Despite this, the company does calculate origin predictions in the background for every case it processes and if an MI GPSai classification conflicts with a patient's histological diagnosis and meets a high-enough confidence threshold, the company contacts the ordering physician to tell them they might have gotten something wrong.

In the new study the authors reported on 46 cases in which Caris alerted pathologists to discrepancies between submitted diagnosis and MI GPSai prediction, based on the predictions exceeding a score threshold of 0.999. These alerts resulted in a change in diagnosis in 19 cases.

"Considering that the rate of inaccurate diagnosis ranges between 3 percent and 9 percent, inclusion of MI GPSai in clinical routine could improve diagnostic fidelity overall," the authors wrote.

"We're finding these every day," Spetzler added. "Right now, it's happening about 3 percent of the time … but it comes down to what the threshold is that [we set]."

"Right now, we have that set at 97 percent and as we're collecting data to find out how often we are right … we may drop that."

Spetzler said that Caris is finding that if a change in diagnosis would not result in a change in treatment, physicians don't bother to change the diagnosis. The authors reported that another common reason for not changing a diagnosis was a lack of assays to test and confirm a GPSai prediction.

As a hint of the potential clinical impact of this process, the group highlighted one case where a diagnosis change resulted in the patient's treatment course being altered. The company received a sample from a 61-year-old man for molecular profiling for whom the referring pathologist had assigned a diagnosis of poorly differentiated squamous cell carcinoma, but who had not responded well to squamous cell carcinoma-directed therapy.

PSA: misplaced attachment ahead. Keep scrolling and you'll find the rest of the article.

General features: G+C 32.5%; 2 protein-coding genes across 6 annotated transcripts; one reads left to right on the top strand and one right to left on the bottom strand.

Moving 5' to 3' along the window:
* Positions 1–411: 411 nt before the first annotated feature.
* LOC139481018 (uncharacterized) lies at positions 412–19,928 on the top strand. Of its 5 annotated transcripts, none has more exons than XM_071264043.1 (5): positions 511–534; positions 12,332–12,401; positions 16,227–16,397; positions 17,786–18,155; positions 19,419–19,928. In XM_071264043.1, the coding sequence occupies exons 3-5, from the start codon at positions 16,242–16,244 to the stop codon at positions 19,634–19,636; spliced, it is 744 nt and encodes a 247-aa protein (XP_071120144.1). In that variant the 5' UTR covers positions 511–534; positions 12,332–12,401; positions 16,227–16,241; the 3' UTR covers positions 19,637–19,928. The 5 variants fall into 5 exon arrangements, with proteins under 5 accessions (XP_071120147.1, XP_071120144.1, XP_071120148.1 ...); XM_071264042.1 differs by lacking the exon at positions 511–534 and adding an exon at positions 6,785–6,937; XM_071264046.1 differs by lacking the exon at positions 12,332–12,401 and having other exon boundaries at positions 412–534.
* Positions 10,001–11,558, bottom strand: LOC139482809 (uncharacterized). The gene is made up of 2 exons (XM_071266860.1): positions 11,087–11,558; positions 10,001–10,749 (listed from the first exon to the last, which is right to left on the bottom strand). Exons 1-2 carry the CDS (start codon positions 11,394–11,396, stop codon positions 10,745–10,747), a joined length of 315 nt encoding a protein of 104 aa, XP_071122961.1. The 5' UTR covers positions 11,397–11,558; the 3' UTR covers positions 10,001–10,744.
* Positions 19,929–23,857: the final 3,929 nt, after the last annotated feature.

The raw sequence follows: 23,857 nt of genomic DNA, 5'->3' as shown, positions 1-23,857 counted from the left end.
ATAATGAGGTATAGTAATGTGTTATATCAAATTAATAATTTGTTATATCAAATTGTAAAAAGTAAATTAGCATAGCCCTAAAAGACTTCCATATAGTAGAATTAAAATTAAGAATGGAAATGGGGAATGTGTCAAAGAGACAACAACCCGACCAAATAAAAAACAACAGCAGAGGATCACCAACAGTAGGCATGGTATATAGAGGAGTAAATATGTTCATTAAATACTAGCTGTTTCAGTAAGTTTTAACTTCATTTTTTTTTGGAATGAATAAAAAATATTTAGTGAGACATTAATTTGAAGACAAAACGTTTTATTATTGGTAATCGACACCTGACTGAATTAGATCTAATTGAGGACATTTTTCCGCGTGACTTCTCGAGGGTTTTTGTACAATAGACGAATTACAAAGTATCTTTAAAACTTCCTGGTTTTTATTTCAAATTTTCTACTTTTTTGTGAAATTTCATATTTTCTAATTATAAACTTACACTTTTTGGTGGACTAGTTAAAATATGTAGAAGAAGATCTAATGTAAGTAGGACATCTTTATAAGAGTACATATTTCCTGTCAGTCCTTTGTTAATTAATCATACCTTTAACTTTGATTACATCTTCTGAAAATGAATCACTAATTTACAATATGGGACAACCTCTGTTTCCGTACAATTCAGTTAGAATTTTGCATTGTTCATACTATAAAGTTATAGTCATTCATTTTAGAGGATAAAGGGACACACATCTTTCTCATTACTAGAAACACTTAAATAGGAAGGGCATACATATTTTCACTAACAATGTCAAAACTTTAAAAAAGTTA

The MI GPSai predicted urothelial carcinoma, which was confirmed by additional immunohistochemical workup, prompting new PD-L1 testing with protocols specific to the label indications for the immunotherapy atezolizumab. "This PD-L1 score was positive, the patient therapy changed, and the patient response will be tracked in our prospective study," the authors wrote.

For the 1,292 CUP cases in the clinically tested cohort, MI GPSai rendered a high-accuracy prediction — a score above the company's reportable cutoff — for 71.7 percent.

The investigators detailed one case, an 82-year-old man whose standard workup had not identified a primary tumor. MI GPSai predicted a prostate adenocarcinoma and review of the gene expression data showed high expression of androgen receptor, with follow-up IHC confirming. The backbone sequencing data identified pathogenic variants in BRCA2 and PTEN.

According to the authors, the patient had a follow-up biopsy of the prostate which confirmed prostatic adenocarcinoma and, after discussion with the ordering physician, the diagnosis was changed from CUP to metastatic prostatic adenocarcinoma.

In earlier discussions of its GPSai approach, Caris has reported that it can identify an origin for 100 percent of CUP patients and Spetzler said that's still the case, but the overall prediction accuracy drops when lower-confidence calls are included.

"What we landed on is that we really want to have right around 93, 94 percent accuracy [for clinical reporting]," he said.

In the study, the authors cautioned that a current limitation of MI GPSai is that it hasn't yet been trained on all tumor types, with current outliers including non-uterine sarcoma and hematologic cancers. But as data accumulates from the company's routine molecular profiling additional categories for these cancer types can be incorporated into the classifier, which Spetzler said is intended to be plastic and ever-evolving.

Other signals that provide information about tumor origin and lineage could also improve future versions of the algorithm, the authors wrote. These include things like digital pathology image analysis and also epigenetic information, which, in emerging data from companies developing non-invasive cancer screening technologies, has shown the ability to predict the location of a tumor with high accuracy.

Caris is currently collecting prospective data on the overall accuracy of MI GPSai and on resulting clinical outcomes for both CUP patients and those with diagnosis-revisions.

"I think in probably another year or so, we should have enough cases with enough longitudinal data to really start to see the impact," Spetzler said. "There are kind of two ways to think about a study like that. One is just, how often does it agree … but that treatment decision component is arguably the best source of confirmation that we got it right, and [for that] we've got to wait for progression or lack of progression events to really start to understand how well the patient did or didn't do."